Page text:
Cascades Female Factory winner: Rush Wright, Liminal and Snohetta

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The winning proposal for the Cascades Female Factory History and Interpretation Centre by Liminal Studio, Snøhetta and Rush Wright Associates.

The winning proposal for the Cascades Female Factory History and Interpretation Centre by Liminal Studio, Snøhetta and Rush Wright Associates. Image: Brick Visual

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A dark corridor conveys the sombreness of the site’s history.

A dark corridor conveys the sombreness of the site’s history. Image: Liminal Studio, Snøhetta and Rush Wright Associates

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The landscape design includes an “empatheatre”, intended for storytelling, re-enactments and education.

The landscape design includes an “empatheatre”, intended for storytelling, re-enactments and education. Image: Liminal Studio, Snøhetta and Rush Wright Associates

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Liminal Architecture, Snøhetta and Rush Wright have won the competition for the design of the new History and Interpretation Centre at the Cascades Female Factory Historic Site in South Hobart.

Port Arthur Historic Site Management Authority (PAHSMA) has announced the winner for a competition to transform the World Heritage-listed Cascades Female Factory Historic Site in south Hobart. The competition called for a new history and interpretation centre at the former convict site.

The winning proposal by Hobart-based practice Liminal Studio in partnership with the Adelaide office of Snøhetta and Melbourne landscape practice Rush Wright Associates was unanimously selected by the jury.

“[Their] design best embodies the heritage values of the site and one which will emotionally connect visitors to the extant heritage fabric of the site and the stories of women who passed through it,” said jury chair Sharon Sullivan, chair of PAHSMA.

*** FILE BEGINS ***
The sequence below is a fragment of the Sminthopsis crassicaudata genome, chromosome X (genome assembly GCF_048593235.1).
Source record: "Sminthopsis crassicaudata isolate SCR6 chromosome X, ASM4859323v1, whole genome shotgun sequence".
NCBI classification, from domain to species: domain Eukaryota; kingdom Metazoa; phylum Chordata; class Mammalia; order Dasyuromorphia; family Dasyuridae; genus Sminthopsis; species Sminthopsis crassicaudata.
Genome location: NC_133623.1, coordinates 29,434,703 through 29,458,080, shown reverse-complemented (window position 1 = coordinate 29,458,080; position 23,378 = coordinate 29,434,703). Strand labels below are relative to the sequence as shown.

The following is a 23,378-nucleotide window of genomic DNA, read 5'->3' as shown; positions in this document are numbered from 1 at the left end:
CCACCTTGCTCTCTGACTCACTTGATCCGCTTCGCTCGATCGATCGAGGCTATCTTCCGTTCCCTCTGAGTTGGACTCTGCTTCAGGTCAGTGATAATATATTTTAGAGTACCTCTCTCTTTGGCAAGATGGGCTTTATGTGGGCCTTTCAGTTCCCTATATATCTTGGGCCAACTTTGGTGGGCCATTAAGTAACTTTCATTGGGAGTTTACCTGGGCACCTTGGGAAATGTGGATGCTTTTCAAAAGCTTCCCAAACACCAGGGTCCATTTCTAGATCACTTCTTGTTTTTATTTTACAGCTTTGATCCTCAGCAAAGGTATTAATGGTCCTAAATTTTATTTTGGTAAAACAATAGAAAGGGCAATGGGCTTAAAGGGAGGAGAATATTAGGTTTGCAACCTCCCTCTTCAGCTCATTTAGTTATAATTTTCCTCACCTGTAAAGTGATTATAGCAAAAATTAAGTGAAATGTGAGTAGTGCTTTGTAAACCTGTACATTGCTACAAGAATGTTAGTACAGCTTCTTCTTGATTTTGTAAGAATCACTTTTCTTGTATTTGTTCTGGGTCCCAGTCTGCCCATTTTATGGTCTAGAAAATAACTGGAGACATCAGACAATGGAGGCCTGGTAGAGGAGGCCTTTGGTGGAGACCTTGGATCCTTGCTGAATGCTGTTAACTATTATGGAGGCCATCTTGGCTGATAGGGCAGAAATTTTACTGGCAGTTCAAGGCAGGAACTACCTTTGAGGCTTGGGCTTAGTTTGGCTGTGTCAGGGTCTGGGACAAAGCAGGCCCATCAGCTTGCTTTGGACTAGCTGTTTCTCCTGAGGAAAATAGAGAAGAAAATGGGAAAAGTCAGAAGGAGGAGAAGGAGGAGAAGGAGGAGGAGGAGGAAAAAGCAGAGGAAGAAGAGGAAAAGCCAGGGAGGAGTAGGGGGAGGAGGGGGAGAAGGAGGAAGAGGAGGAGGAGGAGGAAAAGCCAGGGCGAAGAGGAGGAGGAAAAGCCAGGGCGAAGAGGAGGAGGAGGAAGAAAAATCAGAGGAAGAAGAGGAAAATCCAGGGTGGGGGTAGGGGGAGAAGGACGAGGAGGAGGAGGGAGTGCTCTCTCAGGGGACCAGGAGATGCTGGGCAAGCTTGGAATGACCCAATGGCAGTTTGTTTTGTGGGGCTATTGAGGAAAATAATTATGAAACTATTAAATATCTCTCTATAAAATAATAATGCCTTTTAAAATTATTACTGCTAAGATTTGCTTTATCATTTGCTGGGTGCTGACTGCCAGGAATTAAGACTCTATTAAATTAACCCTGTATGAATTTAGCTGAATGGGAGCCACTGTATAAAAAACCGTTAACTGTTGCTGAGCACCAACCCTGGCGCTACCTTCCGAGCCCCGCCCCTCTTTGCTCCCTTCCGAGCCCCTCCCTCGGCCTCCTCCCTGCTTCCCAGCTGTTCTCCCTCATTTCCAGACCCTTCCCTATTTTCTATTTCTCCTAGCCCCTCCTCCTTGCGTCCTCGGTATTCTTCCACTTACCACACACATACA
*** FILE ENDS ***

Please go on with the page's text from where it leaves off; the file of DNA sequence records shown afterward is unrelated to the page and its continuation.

The Cascades Female Factory is Australia’s most significant historic site associated with female convicts. Originally built as a distillery in 1823, it was converted into a prison for women in 1828. More than 6,000 convicts were incarcerated over the nearly thirty years the facility was in operation.

The proposed centre will occupy an original yard on the historic site, with a rectilinear building and a landscaped courtyard.

“The proposed design concept unravels the stories of the more than 6,000 women who spent time within the walls,” said Liminal Studio in a design statement.

“Through contained form, spatial design, and integrated landscape, the proposal explores the representation of the plight of the convict women. The exploration of the struggle between light and dark, imprisonment and liberty, punishment and reform, threat and opportunity, horror and hope, aims to provoke a visceral experience for the visitor and connect them to the experience of the convict women.”

A dark corridor conveys the sombreness of the site’s history. Image:  Liminal Studio, Snøhetta and Rush Wright Associates

The contrast between the building and the landscape will convey the dichotomous narrative of the site’s history.